A blog series on uniformly folding and storing quilt fabric:
Part 1: When Life Gives You Scraps, Make Quilts
Part 2: 4 Ways You Can Fold Fabric to Organize Your Quilt Studio
Part 3: 5 Great Tips On How to Store Fabric (coming soon)
If you’ve been a quilter for a while, I’m sure you’ve heard this quote, “When life gives you scraps, make quilts!”
Eye candy for quilters!
What do you do with those itty-bitty pieces or “left overs” from a project?
Customer in the Spotlight
Mary B. of Broomfield, CO sent pictures of her table runners shown here.
She said, “Finally finished 2 table runners I made using your lovely fall fabrics.”
They are lovely and so appropriate for the fall season.
Granted, she didn’t use fabric scraps to make these table runners, but they did give me food for thought. (I must be hungry-candy, left overs, food.) She has fussy cut some of the custom wildlife batiks that are sold here to make block centers.
Fussy Cut Fabric
Fussy cut means to take a piece of printed fabric and cut it so that the image is in the center of the square or other geometric shape.
I had these little bits of lighthouses and sailboats (from the At the Shore collection by 3 Wishes) left over from another project. I fussy cut them and surrounded them with triangles. I just have to figure out what to do with them now. Any suggestions?
I belong to the Quaking Aspen Quilt Guild in Boulder, CO. They have a FREE table. Who doesn’t love free?? Before COVID19 when getting together was a “thing”, the Free table was the first stop I’d make (as if I don't have enough fabric already).
I assume they are leftovers but someone might be throwing their “ugly fabric” on the free table. You never know what’s going to show up! As the saying goes, “One quilter’s fabric scrap is another quilter’s treasure.” (Or something like that.)
I love piles of fabric scraps like this for what I call “mindless piecing”. I’d say it’s a hybrid of chain-piecing and crazy quilting. You sew a couple of pieces together to form a unit.
Then "whack off" what isn’t working to form either a nice rectangle or square.
Keep sewing units together and "whack off" what isn’t working to make larger pieces.
Don’t worry, they can be any size because it’s very possible that part of the next (larger) unit will get "whacked" to the right size too.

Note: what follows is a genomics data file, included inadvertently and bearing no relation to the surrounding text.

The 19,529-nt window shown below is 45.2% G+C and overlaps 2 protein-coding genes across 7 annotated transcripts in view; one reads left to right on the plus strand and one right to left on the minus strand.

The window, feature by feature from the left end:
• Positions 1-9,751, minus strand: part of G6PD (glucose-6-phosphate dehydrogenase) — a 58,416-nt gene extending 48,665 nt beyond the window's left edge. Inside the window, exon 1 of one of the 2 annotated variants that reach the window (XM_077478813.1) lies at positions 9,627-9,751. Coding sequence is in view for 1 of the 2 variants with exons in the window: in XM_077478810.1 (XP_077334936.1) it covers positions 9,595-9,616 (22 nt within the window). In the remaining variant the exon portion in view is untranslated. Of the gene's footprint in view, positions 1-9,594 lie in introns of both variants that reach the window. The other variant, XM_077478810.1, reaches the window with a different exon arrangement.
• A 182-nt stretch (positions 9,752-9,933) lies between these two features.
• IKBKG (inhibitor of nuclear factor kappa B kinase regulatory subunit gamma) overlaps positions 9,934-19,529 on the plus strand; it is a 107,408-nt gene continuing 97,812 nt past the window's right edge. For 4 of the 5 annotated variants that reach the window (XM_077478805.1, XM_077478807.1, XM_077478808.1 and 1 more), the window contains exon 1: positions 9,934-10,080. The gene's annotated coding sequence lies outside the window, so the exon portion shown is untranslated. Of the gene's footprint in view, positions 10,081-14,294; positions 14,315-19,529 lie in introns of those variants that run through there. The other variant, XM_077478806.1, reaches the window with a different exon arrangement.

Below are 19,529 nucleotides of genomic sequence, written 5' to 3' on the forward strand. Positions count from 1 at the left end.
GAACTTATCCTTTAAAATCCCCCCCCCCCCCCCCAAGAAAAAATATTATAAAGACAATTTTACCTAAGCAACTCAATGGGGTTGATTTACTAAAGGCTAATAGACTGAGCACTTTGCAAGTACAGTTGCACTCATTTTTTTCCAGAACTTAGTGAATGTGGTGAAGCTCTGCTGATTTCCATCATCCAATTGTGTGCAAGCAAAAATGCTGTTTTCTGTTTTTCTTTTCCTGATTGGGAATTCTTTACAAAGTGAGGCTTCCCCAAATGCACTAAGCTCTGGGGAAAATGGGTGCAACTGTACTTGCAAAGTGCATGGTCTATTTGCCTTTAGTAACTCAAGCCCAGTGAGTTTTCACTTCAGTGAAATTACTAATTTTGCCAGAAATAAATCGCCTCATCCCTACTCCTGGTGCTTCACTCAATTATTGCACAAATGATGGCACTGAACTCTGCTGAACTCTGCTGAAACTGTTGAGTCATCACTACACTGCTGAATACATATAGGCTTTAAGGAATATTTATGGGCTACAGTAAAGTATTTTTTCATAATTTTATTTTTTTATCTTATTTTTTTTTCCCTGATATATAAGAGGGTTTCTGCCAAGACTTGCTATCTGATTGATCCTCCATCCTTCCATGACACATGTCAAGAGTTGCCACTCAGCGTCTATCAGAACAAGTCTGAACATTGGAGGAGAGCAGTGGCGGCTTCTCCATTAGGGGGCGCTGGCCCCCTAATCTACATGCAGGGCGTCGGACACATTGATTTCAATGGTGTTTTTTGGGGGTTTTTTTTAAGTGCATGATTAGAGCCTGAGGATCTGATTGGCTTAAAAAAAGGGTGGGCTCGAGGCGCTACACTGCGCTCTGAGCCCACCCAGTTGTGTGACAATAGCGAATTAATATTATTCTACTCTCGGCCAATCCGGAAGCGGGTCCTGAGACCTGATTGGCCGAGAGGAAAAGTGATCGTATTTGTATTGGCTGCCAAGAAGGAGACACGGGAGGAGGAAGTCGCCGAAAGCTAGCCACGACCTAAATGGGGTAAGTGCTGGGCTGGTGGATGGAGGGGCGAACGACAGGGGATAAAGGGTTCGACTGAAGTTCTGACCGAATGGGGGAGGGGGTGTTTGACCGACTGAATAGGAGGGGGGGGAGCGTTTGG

Guess I was in a red, white and black mood when I picked these fabric scraps up for visuals. Reminds me of the child’s joke, “What’s white and black and read all over?” No, it’s not the newspaper anymore, it’s a quilt.
Anyway, this is how the table runner, “When Life Gives You Scraps, Make Cardinal Runners”, was created. You really have to help me out with better quilt names. Any suggestions?
Leftover Fabric Scraps
I was in a class to make this quilt called “Gently Down the Stream” by Christina Cameli of Portland, OR.
As you can see, I rarely finish quilt projects because my mind is always focused on creating the next landscape pattern. But anyway, after I made these pieces, I was more intrigued by the leftovers.
Leftovers are especially delicious when they are fabric (calorie-free too).
And this awesome star was born. I really have to stop with the puns and jokes. It’s so unlike me.
Itty-bitty Fabric Scraps
I came across some mosaic art pieces on Instagram. I was so fascinated with the work that my teeny-tiny fabric scrap pieces came to mind. So, I’ve got a series in the works called “Mini Mosaic Masterpieces”. I just need to write the pattern (ugh) and then test it out. Here's a sneak peek.
Stay tuned...In the next couple of blogs, I’d like to talk about how to tame, fold and store your fabric stash. So please check back.
If you have other ideas on how to use fabric scraps, I’d love to hear about them. PS I’m always looking for pattern testers. If you’re interested, please contact me here.
Until next time,
Happy Quilting, Jackie